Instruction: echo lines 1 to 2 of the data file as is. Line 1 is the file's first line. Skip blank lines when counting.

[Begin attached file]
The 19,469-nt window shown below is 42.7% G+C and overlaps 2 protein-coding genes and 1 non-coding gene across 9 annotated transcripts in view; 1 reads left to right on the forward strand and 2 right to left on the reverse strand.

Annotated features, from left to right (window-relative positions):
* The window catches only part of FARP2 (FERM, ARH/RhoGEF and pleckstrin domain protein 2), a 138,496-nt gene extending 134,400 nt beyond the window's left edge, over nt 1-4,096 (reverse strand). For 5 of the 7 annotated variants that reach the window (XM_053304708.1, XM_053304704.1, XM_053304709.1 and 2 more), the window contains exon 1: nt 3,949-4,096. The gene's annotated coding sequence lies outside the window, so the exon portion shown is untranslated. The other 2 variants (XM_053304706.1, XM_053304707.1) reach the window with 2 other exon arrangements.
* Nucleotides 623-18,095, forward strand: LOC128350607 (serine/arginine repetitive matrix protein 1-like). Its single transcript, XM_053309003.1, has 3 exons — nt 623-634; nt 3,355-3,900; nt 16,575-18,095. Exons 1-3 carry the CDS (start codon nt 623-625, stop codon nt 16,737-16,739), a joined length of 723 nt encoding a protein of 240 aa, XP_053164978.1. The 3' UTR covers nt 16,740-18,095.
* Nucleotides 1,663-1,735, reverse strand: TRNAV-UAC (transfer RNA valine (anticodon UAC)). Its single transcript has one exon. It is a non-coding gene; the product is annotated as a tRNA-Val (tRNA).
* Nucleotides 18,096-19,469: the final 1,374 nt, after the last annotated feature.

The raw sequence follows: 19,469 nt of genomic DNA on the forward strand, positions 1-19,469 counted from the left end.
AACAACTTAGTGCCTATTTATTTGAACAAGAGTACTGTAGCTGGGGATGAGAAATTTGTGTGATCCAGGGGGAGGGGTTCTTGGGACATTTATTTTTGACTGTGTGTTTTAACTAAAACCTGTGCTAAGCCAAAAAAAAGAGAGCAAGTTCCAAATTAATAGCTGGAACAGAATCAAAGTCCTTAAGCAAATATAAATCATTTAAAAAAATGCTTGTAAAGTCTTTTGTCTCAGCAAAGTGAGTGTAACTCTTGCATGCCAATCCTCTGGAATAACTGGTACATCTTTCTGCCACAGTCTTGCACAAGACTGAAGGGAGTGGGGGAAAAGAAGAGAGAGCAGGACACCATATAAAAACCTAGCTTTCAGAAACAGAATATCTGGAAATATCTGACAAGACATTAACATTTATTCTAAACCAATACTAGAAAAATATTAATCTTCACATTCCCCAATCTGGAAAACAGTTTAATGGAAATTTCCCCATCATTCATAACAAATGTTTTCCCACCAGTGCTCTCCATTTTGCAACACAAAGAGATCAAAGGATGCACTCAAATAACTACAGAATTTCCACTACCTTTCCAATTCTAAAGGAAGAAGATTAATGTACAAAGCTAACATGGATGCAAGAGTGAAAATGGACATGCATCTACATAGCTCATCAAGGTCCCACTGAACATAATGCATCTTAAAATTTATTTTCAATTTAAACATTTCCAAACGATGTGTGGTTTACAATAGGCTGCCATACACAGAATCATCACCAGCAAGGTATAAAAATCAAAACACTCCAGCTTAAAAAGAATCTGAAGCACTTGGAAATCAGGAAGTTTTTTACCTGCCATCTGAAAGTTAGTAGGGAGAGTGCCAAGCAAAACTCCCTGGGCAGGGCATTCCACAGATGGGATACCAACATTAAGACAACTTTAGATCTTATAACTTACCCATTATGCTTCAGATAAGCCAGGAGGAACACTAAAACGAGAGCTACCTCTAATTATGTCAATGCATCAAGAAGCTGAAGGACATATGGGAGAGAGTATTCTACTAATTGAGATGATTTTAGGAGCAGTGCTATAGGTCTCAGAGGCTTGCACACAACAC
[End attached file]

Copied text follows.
The 19,469-nt window shown below is 42.7% G+C and overlaps 2 protein-coding genes and 1 non-coding gene across 9 annotated transcripts in view; 1 reads left to right on the forward strand and 2 right to left on the reverse strand.

Annotated features, from left to right (window-relative positions):